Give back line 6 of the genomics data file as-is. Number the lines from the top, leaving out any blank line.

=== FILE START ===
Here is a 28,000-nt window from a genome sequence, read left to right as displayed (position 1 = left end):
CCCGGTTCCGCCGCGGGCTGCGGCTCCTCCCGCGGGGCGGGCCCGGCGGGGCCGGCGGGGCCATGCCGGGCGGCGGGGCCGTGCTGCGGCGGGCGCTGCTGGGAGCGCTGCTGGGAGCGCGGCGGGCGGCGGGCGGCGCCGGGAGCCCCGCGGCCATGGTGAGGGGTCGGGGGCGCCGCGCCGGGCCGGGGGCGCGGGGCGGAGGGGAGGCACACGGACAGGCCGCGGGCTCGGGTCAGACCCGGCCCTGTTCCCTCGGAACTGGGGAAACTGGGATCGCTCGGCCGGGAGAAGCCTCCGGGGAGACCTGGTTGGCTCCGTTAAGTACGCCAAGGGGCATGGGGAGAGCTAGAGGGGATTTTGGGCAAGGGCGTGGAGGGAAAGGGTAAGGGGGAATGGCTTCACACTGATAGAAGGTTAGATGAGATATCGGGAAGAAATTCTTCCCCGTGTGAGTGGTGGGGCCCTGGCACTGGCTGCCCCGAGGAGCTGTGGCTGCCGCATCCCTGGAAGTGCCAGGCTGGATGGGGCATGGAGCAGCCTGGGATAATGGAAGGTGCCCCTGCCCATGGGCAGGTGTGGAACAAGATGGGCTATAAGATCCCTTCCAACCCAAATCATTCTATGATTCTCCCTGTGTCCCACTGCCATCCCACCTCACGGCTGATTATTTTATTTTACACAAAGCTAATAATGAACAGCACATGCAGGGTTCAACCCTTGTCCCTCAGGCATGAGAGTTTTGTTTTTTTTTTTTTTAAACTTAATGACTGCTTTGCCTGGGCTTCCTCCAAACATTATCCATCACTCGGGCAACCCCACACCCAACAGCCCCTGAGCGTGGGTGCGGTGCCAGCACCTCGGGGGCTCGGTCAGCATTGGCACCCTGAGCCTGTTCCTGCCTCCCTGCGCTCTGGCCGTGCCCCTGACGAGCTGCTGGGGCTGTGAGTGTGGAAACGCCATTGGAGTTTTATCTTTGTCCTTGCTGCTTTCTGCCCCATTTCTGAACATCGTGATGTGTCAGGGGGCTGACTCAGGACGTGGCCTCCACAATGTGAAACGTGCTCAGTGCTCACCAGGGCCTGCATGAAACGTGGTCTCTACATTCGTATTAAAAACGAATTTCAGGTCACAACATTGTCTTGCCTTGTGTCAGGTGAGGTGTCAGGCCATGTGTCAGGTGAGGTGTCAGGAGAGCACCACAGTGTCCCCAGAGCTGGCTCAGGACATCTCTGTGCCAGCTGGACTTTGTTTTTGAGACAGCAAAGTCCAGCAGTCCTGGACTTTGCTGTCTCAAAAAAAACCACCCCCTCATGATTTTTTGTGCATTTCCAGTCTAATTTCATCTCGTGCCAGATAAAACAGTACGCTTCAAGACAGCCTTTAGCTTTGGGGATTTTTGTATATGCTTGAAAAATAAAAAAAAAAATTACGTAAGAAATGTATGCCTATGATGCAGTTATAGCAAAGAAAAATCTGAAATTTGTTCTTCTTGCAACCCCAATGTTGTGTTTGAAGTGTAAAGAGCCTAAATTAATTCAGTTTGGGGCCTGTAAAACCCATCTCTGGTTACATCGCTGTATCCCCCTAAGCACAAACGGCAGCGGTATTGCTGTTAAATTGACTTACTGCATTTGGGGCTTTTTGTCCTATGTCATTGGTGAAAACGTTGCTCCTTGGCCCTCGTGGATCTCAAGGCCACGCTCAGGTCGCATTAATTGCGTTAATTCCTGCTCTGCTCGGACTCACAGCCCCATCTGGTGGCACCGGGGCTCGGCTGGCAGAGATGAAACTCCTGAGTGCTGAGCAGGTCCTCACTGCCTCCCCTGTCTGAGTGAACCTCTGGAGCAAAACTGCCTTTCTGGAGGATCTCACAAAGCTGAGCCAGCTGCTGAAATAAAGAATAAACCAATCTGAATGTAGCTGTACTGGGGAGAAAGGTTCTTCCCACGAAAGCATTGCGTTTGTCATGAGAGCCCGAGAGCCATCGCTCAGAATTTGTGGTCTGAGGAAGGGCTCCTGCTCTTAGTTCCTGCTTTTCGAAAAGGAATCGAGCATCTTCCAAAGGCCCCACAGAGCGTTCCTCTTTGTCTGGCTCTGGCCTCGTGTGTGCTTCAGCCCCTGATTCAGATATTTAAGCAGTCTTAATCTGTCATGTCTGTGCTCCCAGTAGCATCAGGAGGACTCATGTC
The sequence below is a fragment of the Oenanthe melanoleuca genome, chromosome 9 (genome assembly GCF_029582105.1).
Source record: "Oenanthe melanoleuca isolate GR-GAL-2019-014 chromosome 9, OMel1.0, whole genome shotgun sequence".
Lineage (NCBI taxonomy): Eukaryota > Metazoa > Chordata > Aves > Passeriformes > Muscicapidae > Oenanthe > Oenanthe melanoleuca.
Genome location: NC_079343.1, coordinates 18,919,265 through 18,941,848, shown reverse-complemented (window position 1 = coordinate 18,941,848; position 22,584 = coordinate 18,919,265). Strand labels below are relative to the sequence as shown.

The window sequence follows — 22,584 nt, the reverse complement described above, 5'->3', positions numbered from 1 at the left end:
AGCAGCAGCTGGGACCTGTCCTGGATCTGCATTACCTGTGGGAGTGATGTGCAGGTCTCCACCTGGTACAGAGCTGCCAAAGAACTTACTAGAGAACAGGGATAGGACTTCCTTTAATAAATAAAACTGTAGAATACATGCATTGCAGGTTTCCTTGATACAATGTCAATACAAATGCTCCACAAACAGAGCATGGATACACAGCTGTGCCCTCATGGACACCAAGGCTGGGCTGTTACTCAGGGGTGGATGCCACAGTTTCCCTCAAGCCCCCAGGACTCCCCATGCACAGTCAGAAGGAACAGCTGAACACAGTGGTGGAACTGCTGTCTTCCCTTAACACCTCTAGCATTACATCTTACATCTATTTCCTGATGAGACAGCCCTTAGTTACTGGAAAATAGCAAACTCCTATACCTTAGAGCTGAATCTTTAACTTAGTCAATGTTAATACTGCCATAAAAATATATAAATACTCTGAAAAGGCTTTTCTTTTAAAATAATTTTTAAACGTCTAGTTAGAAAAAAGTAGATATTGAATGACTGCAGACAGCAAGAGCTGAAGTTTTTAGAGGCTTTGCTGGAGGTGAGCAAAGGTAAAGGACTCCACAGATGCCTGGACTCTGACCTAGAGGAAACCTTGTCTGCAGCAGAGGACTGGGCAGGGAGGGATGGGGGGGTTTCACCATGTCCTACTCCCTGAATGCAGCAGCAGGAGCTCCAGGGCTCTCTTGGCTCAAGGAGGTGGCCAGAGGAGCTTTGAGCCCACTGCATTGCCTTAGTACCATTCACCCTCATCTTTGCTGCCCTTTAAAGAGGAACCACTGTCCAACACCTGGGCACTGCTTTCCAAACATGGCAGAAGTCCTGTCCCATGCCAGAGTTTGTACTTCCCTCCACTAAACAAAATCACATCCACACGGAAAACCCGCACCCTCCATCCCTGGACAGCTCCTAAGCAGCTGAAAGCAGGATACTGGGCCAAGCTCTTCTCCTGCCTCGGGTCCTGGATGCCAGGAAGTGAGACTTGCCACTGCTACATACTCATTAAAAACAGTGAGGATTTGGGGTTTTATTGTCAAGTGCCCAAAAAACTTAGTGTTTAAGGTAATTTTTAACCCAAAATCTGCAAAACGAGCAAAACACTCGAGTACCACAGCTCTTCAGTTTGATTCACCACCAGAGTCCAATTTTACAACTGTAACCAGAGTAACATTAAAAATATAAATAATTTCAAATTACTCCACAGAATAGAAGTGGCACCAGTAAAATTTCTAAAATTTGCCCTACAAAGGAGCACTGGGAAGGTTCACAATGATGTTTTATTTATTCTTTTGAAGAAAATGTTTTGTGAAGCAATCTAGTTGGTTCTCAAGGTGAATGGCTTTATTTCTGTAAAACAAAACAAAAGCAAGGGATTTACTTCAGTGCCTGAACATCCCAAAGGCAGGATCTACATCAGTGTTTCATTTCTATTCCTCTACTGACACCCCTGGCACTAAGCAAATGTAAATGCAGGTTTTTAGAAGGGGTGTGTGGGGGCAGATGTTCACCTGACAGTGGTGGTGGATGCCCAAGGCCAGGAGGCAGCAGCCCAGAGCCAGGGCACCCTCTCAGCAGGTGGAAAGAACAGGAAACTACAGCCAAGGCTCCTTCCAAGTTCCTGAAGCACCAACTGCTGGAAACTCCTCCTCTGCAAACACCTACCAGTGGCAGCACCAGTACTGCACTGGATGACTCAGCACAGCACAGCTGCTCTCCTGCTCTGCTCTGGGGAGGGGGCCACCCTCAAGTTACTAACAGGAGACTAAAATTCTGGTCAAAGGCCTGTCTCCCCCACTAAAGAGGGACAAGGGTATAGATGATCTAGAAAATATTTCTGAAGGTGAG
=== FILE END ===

Genome location: NC_079343.1, coordinates 18,919,265 through 18,941,848, shown reverse-complemented (window position 1 = coordinate 18,941,848; position 22,584 = coordinate 18,919,265). Strand labels below are relative to the sequence as shown.